Bishop Doyle said, “A lot of the way we serve our neighbor is through charity models that are outdated 1930s food pantry models. ... The church is going to have to (be) at the forefront of work in poverty and health and education…(It) has to step into that.”

The bishop is not discounting charity; at Christ Church, we do great charitable work, which blesses many lives. But he is saying that charity must be matched by something else, and that is  change, the transformation of systems, structures, and institutions that perpetuate poverty, oppression and human misery.

Why should Christians want to engage in change? Because the Holy Scriptures, church teaching, the Prayer Book, and our Baptismal Covenant call us to resist evil, just as Jesus does in the wilderness in the gospel today. And in our Baptismal Covenant Christ also calls us to respect the dignity of every human being and to work for justice, which theologian Dr. Cornell West  says is“love gone public.”  Love, agape in the language of the Greek New Testament, is the relentless pursuit of the very best for all God's children. Agape is making abundant life in Christ available to all, regardless.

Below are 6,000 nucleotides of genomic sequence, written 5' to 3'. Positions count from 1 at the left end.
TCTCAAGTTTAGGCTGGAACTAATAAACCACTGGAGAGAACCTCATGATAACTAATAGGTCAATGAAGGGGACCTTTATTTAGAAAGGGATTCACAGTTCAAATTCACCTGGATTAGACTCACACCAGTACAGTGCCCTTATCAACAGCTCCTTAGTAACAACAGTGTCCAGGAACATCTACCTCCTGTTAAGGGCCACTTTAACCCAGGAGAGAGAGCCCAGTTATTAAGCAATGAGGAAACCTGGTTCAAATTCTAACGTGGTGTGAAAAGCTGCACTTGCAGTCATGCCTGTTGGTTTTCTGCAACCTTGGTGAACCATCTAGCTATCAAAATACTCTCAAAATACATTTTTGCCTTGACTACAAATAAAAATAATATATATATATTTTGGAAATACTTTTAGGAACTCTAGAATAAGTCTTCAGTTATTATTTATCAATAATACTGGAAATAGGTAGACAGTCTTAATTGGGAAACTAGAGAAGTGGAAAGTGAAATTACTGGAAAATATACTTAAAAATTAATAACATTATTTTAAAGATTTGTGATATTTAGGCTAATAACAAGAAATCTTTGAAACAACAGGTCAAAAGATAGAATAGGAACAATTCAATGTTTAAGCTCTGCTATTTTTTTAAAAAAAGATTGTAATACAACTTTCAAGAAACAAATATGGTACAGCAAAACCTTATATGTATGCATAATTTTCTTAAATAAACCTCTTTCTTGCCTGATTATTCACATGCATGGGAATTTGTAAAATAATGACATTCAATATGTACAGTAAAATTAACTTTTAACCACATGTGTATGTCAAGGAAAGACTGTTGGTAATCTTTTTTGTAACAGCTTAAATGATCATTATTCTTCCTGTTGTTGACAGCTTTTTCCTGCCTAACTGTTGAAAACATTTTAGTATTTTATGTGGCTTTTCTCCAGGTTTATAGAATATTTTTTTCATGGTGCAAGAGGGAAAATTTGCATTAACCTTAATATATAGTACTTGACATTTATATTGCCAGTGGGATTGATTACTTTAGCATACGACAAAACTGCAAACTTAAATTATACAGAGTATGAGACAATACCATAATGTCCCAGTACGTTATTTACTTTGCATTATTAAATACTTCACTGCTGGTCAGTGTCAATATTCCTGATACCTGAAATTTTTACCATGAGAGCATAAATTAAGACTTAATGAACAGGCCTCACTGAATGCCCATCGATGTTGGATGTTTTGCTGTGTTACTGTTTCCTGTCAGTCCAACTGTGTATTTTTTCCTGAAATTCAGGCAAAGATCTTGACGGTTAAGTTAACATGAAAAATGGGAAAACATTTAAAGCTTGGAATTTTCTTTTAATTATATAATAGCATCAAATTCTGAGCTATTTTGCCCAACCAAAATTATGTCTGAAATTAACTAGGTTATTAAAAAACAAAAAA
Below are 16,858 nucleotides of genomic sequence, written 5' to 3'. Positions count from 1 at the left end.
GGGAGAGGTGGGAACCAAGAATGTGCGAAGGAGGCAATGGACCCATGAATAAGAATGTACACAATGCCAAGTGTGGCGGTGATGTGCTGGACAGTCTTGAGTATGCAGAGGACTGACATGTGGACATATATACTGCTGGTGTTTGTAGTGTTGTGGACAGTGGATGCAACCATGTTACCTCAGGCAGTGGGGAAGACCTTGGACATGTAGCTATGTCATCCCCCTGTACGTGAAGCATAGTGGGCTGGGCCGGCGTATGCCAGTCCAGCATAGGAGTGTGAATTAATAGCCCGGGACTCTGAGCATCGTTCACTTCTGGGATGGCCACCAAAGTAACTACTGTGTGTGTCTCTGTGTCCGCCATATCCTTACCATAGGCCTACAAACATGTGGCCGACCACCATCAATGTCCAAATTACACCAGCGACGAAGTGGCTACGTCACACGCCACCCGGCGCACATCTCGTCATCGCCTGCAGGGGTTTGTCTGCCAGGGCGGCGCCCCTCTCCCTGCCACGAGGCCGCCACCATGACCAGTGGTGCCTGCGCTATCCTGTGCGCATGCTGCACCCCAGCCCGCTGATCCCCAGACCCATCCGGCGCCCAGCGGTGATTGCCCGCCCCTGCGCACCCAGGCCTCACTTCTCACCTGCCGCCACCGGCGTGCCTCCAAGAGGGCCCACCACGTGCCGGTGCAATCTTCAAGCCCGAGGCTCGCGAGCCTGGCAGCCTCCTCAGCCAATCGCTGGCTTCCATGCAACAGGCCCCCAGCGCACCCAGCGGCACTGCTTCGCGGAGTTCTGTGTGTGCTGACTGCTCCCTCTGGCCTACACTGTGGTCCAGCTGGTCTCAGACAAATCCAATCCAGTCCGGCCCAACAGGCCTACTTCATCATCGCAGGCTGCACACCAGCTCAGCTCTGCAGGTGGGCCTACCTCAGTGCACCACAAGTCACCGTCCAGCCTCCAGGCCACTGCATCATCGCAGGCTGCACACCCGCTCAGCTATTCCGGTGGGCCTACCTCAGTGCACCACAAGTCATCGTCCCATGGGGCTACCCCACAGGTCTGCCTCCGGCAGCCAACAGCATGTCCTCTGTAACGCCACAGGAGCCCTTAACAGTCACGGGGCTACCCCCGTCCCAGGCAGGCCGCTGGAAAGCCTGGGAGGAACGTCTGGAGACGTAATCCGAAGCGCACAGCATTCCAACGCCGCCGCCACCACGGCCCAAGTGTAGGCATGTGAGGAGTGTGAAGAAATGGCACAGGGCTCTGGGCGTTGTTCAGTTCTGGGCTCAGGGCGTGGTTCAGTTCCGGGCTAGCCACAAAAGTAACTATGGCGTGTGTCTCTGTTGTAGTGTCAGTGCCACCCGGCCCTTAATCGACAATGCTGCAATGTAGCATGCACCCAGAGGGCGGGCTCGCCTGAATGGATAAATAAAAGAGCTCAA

To that end, many Christians today, and I am one of them, are responding to God’s call and working for a living wage so people can support their families on their earnings; for sheltering the homeless, for laws that cap the interest on payday and title loans at 36 percent and creating alternatives to these predatory loans. The average interest rate on such loans in Missouri exceeds 500 percent and, in some instances, reaches 1500 percent.

In Romans, St. Paul says that those who confess that Jesus Christ is Lord will be saved. We, the redeemed, confess Christ in word and in deed. Jesus is Lord, master of everything in this world, including you and me, the church, even politics.